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November 14, 2006

Ninth Circuit questioning notable terrorism sentencing

As detailed in this AP report, at oral argument in the Ninth Circuit on Monday, a panel expressed concerns about the sentencing of Ahmed Ressam, who earlier this year received a federal sentencing of 22 years in prison for planning to bomb Los Angeles International Airport.  Here are some more details:

The three-judge panel from the 9th U.S. Circuit Court of Appeals heard arguments from U.S. Attorney John McKay and from Ressam's lawyer, Tom Hillier, challenging aspects of the sentence District Judge John C. Coughenour imposed last year....  Prosecutors, who had asked for a 35-year sentence, appealed on the grounds that Coughenour's sentence was too lenient and that it may have been motivated by his distaste for the Bush administration's treatment of enemy combatants....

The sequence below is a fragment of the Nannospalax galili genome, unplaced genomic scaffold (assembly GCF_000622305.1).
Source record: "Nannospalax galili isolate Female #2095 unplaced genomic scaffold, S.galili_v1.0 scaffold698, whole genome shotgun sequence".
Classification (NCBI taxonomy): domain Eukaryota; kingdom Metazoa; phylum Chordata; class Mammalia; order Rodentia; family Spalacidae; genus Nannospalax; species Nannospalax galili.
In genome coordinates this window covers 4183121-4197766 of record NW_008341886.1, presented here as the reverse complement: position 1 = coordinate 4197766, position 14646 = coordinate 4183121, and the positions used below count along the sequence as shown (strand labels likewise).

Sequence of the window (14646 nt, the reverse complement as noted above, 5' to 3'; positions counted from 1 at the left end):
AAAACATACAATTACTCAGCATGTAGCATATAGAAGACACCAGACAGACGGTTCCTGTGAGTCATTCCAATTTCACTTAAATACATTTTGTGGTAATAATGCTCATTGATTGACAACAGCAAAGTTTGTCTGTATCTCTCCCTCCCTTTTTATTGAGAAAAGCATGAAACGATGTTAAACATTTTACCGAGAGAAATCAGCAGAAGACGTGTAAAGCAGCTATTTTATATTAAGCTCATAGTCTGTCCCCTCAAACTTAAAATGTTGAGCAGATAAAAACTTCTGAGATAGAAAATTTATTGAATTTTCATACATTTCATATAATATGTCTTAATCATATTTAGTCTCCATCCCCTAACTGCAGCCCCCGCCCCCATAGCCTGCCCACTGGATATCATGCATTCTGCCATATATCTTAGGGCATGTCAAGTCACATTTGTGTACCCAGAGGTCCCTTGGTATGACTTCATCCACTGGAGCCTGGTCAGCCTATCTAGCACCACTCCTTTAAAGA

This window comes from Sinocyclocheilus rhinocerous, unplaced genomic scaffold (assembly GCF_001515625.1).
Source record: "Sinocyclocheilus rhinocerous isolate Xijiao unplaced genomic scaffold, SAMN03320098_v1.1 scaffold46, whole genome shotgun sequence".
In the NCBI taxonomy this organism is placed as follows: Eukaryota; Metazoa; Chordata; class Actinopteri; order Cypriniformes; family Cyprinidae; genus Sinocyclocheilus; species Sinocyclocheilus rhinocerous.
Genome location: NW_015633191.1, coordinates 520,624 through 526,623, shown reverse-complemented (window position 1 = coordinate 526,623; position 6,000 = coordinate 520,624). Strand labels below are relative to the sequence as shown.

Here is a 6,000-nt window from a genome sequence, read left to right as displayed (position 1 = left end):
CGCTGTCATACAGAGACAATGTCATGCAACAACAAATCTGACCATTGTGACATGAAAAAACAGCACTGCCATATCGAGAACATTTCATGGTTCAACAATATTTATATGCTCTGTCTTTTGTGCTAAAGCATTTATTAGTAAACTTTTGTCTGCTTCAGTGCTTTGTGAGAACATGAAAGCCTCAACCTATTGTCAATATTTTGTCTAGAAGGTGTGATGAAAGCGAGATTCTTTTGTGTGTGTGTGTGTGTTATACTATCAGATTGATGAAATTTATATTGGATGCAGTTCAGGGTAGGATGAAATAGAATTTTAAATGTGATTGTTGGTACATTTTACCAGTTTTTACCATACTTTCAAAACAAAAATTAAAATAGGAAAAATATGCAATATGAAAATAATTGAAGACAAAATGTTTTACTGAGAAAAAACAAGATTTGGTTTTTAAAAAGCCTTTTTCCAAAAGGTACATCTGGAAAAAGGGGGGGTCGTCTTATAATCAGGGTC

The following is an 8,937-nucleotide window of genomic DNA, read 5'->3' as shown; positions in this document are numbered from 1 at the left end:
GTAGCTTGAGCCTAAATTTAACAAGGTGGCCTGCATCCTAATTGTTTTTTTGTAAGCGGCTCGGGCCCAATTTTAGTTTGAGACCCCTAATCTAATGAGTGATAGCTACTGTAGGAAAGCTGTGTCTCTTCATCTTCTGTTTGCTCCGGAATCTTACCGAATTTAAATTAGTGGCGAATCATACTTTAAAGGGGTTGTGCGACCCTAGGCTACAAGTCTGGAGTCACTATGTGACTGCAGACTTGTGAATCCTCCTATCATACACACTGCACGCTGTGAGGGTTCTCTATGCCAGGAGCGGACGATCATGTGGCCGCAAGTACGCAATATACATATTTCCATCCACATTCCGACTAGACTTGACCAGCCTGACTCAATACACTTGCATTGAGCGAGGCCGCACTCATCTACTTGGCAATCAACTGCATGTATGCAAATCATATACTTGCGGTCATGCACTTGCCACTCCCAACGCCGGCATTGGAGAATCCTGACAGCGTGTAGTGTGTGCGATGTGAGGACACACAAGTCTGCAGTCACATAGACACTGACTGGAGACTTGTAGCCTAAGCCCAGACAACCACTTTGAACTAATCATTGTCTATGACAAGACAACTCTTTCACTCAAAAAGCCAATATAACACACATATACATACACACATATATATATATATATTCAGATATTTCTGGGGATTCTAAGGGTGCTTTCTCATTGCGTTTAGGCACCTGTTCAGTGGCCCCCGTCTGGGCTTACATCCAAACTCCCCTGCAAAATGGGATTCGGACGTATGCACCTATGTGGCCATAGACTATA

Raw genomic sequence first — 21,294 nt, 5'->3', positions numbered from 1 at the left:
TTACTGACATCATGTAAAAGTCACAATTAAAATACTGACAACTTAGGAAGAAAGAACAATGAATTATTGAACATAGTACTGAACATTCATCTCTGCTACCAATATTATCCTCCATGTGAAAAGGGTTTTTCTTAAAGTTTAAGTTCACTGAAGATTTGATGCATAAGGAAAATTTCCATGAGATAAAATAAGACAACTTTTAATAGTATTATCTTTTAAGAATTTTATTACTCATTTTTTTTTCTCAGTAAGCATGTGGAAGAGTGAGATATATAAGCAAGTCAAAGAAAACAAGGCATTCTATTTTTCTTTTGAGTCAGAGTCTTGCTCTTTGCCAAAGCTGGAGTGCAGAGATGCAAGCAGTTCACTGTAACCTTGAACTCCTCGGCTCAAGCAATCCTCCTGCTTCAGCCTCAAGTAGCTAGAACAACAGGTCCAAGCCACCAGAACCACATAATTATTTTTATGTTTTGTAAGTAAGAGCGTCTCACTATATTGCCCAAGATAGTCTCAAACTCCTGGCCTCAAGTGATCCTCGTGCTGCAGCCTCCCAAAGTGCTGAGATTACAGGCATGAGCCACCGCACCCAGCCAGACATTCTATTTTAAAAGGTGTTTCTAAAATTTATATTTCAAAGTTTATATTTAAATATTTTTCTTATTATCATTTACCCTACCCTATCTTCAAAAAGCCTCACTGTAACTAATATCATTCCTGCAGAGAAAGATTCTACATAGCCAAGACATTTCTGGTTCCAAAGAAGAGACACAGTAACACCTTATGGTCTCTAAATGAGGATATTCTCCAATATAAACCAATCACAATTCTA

None of the judges indicated in their questions that they believed Ressam's sentence should have been longer. Nor did they comment on Coughenour's remarks at sentencing criticizing the Bush administration's use of military tribunals and detainment of "enemy combatants."  Two of the judges — [Pamela] Rymer and Marsha Berzon — said [District Judge] Coughenour did not explain the sentence in much detail.  Whether that's a problem remains an open question, Berzon said.

Earlier this month, the Supreme Court agreed to hear two cases that touch on the issue of how much explanation is required when judges depart from advisory sentencing guidelines.... Ressam's case is not expected to be resolved until after the Supreme Court rules on the pending cases. The appeals judges said they were weighing whether to sit on Ressam's case until the high court rules, or to send it back so that Coughenour can sit on it.  "Either way it will be sat upon," Rymer said.

November 14, 2006 at 05:46 AM | Permalink

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